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+ - L.A. Noire Seeing 'Exceedingly Strong' Response->

Submitted by donniebaseball23
donniebaseball23 (1888144) writes "L.A. Noire, Rockstar's latest title based on the film noir genre, is off to a flying start. It's been a critical darling among most media, it's set a sales record in the U.K. and now on its earnings call, publisher Take-Two boasted that retailers have had an "exceedingly strong" response to the game. Analysts have estimated that the game will sell around 4 million units."
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Comment: Samples (Score 2) 277

by PsychoticSpoon (#36214744) Attached to: Testing Geiger Counters
I have a Geiger counter from the 1960's that includes a small sample of radioactive material on its side for testing and calibration. The manual states that there should be a certain number of clicks per second, and based on the half life of the material, it looks like it still works fine. Amazon also sells small samples of uranium that have a specific number of clicks per second that you can use to test your equipment.
Other than that, there is a normal level of background radiation that amounts to about 14 clicks per minute if no other material is available, but this might not be viable in your area.
Actually, I don't really have a pressing need for my Geiger counter, and it sure sounds like you need it more than me. If you want, I'd be happy to ship it. Let me know.

Comment: Re:can't take revenge against a computer (Score 1) 510

by PsychoticSpoon (#35694530) Attached to: Google's Driverless Car and the Logic of Safety
Maybe I'm just being altruistic, but I would find it easier to forgive a human than a computer. Humans show remorse, and it would be far easier for me to forgive a person than to say "oh, well, the computer clearly did the best job it could". I think that would be more of an issue to me.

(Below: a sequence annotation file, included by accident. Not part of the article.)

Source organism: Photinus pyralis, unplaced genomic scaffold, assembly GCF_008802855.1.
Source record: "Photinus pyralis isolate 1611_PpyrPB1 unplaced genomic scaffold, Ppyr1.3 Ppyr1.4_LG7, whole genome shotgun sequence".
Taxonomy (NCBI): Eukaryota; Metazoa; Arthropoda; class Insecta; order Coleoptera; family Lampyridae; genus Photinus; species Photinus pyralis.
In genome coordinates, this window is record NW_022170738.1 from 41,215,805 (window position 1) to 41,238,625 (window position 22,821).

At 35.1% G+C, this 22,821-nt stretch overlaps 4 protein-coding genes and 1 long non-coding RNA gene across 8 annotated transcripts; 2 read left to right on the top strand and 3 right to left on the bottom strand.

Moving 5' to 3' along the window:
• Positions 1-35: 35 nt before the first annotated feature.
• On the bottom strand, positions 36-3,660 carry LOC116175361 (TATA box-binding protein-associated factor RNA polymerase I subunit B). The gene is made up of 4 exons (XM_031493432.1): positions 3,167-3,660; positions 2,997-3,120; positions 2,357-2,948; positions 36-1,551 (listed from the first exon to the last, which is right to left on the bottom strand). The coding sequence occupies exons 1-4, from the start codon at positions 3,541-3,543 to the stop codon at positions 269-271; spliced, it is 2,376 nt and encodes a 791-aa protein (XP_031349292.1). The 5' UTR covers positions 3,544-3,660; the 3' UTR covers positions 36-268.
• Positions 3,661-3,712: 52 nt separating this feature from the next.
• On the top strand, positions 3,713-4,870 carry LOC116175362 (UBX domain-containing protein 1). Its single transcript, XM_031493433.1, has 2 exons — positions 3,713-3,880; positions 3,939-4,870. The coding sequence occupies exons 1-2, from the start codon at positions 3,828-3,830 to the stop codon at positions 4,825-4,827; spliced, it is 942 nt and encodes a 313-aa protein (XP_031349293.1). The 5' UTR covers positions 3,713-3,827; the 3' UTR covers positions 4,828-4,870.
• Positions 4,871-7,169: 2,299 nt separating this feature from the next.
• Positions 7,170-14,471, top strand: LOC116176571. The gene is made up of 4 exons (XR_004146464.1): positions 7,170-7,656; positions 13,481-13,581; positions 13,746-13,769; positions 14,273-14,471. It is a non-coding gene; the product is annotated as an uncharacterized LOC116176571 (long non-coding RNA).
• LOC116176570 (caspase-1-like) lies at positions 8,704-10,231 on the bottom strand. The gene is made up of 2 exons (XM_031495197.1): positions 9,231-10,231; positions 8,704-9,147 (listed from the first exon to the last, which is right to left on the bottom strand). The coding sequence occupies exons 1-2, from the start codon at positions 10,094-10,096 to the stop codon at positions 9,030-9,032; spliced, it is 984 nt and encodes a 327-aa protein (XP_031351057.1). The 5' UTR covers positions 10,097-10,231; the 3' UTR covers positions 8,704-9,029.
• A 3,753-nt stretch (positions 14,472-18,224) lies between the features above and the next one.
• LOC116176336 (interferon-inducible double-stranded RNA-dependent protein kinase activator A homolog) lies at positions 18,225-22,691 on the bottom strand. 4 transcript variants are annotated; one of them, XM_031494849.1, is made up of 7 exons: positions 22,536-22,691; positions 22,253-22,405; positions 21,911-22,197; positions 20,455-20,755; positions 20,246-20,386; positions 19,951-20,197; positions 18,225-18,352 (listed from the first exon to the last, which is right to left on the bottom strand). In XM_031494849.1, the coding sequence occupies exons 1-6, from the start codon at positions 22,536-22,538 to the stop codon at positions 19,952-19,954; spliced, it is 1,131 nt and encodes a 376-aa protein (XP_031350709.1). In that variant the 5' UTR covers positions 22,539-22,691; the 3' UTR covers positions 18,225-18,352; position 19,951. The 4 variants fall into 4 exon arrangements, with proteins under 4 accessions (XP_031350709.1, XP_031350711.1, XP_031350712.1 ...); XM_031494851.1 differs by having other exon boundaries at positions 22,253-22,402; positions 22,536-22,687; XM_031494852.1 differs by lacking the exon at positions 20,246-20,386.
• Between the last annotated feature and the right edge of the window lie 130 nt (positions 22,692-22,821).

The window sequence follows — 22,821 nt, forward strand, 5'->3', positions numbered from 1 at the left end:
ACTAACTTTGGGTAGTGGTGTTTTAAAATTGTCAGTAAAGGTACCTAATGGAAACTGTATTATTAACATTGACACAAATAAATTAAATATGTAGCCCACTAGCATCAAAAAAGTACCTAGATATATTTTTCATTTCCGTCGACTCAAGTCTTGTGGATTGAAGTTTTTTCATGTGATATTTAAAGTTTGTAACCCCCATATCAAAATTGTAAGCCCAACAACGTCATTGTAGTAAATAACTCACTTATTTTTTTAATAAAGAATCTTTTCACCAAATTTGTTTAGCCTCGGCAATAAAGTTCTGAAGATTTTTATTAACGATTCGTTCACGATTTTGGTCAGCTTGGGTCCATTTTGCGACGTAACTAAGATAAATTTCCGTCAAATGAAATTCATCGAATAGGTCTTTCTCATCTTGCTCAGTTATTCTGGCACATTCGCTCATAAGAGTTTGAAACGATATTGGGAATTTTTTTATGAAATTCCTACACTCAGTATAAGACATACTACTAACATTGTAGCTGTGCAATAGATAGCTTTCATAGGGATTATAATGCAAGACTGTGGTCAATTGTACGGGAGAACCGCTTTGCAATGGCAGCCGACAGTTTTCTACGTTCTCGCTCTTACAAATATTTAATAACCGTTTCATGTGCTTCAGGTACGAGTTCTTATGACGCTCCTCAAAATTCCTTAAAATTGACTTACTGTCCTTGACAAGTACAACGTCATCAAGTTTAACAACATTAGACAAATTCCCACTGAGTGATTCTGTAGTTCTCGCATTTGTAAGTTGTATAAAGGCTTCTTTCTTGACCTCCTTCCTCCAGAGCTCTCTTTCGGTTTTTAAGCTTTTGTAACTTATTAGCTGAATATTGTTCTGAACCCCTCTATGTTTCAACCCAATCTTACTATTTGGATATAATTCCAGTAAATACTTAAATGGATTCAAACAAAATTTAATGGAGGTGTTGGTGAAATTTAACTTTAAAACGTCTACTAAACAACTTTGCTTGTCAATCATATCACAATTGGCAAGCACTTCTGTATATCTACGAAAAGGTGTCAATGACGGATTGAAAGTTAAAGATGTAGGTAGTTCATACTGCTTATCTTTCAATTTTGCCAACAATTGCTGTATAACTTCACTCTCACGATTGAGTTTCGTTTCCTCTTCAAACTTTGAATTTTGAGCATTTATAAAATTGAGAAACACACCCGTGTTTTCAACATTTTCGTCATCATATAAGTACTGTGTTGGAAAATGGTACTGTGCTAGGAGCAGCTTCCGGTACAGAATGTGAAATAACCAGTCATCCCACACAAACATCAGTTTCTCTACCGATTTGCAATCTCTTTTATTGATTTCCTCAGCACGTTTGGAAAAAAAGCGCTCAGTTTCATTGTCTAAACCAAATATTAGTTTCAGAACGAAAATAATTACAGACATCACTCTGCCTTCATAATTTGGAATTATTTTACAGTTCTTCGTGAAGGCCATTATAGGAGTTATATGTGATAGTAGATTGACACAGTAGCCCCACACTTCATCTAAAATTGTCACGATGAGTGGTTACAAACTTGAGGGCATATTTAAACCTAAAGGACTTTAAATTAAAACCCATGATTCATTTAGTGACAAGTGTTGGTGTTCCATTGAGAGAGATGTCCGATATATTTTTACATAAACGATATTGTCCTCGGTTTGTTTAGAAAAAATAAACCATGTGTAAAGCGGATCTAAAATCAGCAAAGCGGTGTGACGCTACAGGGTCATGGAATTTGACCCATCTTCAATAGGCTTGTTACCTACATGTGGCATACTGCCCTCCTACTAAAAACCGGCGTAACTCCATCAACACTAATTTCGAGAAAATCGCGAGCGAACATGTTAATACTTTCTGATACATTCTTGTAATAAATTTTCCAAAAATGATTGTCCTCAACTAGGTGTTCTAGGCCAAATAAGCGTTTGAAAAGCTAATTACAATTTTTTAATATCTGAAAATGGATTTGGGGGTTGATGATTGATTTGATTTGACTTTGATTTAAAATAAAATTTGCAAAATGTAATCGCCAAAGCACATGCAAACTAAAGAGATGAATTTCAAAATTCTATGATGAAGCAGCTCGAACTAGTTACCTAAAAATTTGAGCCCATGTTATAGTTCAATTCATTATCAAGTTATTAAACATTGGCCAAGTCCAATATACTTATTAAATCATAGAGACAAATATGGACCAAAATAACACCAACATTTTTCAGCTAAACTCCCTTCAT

Comment: Re:60 days = upper bound, not average (Score 1) 134

by PsychoticSpoon (#32974776) Attached to: Google Up Ante For Disclosure Rules, Increases Bug Bounty
I think that 60 days is a good time frame, because on top of fixing the vulnerability, you also have to convince users to install the patch. Deploying a patch to a large userbase is going to take time, and probably longer than it takes to fix the problem in the first place. That being said, maybe a more responsible approach would be to tell the vendor (and the world) that you're going to publish the vulnerability in X days or 30 days after they release a patch, whichever is longer. Now the vendor has serious motivation to fix the problem and users aren't needlessly being put at risk.

+ - US Senator Writes to Steve Jobs->

Submitted by tekgoblin
tekgoblin (1675894) writes "With the recent problems with reception on the iPhone 4 and all of the users affected it had sparked a flame under one senators butt. Senator Charles Schumer wrote a letter to Steve Jobs asking for a statement from Apple and a commitment to fix the current problems free of charge for users.

Could Schumer's letter be what initiated the press conference this Friday?"

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Comment: Re:Bullshit argument (Score 1) 504

by PsychoticSpoon (#32696766) Attached to: Amazon Opposes Plan To End Saturday Mail Delivery

But since a quarter of large corporations - $50m in sales or $250m in assets - don't pay any income taxes at all due to loopholes and offshore sheltering schemes...

Kudos on citing your source, but you're completely misrepresenting what the article says. The article states that, overall, two thirds of corporations don't pay income taxes, meaning that large corporations are actually better at paying taxes than other corporations. Furthermore, the article states that the "vast majority of the large corporations that did not pay taxes had net losses... and thus no income on which to pay taxes". Claiming that large corporations don't pay taxes because of loopholes and sheltering schemes is patently false.

What is mind? No matter. What is matter? Never mind. -- Thomas Hewitt Key, 1799-1875